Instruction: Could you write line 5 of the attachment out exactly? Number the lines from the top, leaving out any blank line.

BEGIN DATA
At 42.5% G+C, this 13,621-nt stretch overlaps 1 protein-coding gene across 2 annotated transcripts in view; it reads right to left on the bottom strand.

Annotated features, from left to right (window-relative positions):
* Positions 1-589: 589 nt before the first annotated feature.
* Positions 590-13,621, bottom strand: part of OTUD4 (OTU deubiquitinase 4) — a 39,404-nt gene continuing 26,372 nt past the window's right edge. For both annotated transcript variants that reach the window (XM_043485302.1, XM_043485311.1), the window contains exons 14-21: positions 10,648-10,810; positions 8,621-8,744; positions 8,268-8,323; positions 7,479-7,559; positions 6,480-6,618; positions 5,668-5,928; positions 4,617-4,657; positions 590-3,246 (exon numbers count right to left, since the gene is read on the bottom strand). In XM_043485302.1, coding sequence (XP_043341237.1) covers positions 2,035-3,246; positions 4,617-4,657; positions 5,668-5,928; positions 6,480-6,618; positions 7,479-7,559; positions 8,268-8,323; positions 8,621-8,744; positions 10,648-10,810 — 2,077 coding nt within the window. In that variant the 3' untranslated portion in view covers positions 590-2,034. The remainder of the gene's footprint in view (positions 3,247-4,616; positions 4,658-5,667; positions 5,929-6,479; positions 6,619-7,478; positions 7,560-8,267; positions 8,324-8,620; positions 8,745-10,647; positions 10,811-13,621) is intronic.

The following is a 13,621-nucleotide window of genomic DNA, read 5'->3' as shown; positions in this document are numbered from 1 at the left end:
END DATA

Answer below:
The following is a 13,621-nucleotide window of genomic DNA, read 5'->3' as shown; positions in this document are numbered from 1 at the left end: